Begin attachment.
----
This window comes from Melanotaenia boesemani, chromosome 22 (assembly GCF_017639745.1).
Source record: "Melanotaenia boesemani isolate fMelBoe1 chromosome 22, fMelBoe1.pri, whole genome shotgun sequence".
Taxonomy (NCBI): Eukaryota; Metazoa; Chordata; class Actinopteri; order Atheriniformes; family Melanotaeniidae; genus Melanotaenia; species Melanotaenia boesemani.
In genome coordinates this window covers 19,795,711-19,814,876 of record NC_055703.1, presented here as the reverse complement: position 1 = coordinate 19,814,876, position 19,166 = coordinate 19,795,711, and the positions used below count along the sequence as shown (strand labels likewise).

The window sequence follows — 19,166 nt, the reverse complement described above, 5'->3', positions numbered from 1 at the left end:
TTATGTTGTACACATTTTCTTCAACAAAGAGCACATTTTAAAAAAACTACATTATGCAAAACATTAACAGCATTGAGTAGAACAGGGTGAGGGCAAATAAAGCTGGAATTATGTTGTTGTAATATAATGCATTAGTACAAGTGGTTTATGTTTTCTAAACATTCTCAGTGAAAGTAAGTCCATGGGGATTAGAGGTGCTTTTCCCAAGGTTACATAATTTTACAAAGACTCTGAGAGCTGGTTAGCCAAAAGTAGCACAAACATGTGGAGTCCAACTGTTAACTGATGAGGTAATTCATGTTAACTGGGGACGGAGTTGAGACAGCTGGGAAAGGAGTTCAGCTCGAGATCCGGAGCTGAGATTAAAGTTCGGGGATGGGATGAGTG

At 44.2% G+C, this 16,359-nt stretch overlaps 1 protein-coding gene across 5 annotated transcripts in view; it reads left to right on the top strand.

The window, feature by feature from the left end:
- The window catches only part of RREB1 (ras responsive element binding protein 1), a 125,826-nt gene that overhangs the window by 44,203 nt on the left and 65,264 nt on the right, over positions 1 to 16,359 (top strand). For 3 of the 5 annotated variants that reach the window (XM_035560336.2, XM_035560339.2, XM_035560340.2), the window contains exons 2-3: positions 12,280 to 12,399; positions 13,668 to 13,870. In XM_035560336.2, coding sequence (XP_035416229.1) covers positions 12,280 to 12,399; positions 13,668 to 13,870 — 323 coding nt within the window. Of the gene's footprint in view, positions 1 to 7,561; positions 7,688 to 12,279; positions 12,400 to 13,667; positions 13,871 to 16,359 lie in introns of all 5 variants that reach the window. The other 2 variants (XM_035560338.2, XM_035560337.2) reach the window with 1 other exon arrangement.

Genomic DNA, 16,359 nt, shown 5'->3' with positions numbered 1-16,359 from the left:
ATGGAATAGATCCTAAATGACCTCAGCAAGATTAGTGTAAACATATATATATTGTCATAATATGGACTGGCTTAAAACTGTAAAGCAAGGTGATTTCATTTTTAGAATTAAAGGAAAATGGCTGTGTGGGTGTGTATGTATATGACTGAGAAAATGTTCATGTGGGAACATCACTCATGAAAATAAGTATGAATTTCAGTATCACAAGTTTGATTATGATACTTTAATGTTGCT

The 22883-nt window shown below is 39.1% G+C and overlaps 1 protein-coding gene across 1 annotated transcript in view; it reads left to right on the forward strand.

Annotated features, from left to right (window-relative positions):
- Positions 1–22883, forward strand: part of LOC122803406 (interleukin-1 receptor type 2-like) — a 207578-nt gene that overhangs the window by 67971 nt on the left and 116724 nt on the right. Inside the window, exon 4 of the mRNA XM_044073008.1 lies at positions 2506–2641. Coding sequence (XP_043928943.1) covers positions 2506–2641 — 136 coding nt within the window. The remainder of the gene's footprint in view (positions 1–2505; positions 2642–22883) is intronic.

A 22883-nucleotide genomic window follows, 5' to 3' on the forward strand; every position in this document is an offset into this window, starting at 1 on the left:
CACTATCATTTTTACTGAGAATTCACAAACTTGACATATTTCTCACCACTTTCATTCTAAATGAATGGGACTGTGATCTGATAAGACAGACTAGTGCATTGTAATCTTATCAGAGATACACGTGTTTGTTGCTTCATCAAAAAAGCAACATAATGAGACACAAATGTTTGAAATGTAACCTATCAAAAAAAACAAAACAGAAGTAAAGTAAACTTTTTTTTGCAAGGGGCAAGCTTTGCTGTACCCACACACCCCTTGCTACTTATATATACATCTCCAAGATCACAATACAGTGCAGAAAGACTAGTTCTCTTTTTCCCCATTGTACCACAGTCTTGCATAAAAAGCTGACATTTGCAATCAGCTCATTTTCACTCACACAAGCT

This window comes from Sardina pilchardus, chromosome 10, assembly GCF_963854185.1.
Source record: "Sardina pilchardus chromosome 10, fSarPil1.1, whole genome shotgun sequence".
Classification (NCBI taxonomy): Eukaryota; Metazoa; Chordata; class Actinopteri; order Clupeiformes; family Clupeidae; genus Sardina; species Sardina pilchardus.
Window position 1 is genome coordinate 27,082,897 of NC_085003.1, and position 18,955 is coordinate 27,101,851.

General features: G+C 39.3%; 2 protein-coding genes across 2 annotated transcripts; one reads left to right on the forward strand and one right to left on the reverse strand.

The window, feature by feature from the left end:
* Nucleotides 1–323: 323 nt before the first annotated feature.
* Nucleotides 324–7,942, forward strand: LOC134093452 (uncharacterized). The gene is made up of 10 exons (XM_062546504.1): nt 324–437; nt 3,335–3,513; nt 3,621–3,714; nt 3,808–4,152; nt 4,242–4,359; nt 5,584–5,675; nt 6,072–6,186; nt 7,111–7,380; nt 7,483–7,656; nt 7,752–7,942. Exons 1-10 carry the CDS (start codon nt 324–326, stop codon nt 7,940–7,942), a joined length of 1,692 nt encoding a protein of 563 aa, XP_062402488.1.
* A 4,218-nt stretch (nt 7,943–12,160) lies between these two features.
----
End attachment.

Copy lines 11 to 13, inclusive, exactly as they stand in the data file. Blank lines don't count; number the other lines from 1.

ATGGAATAGATCCTAAATGACCTCAGCAAGATTAGTGTAAACATATATATATTGTCATAATATGGACTGGCTTAAAACTGTAAAGCAAGGTGATTTCATTTTTAGAATTAAAGGAAAATGGCTGTGTGGGTGTGTATGTATATGACTGAGAAAATGTTCATGTGGGAACATCACTCATGAAAATAAGTATGAATTTCAGTATCACAAGTTTGATTATGATACTTTAATGTTGCT

The 22883-nt window shown below is 39.1% G+C and overlaps 1 protein-coding gene across 1 annotated transcript in view; it reads left to right on the forward strand.

Annotated features, from left to right (window-relative positions):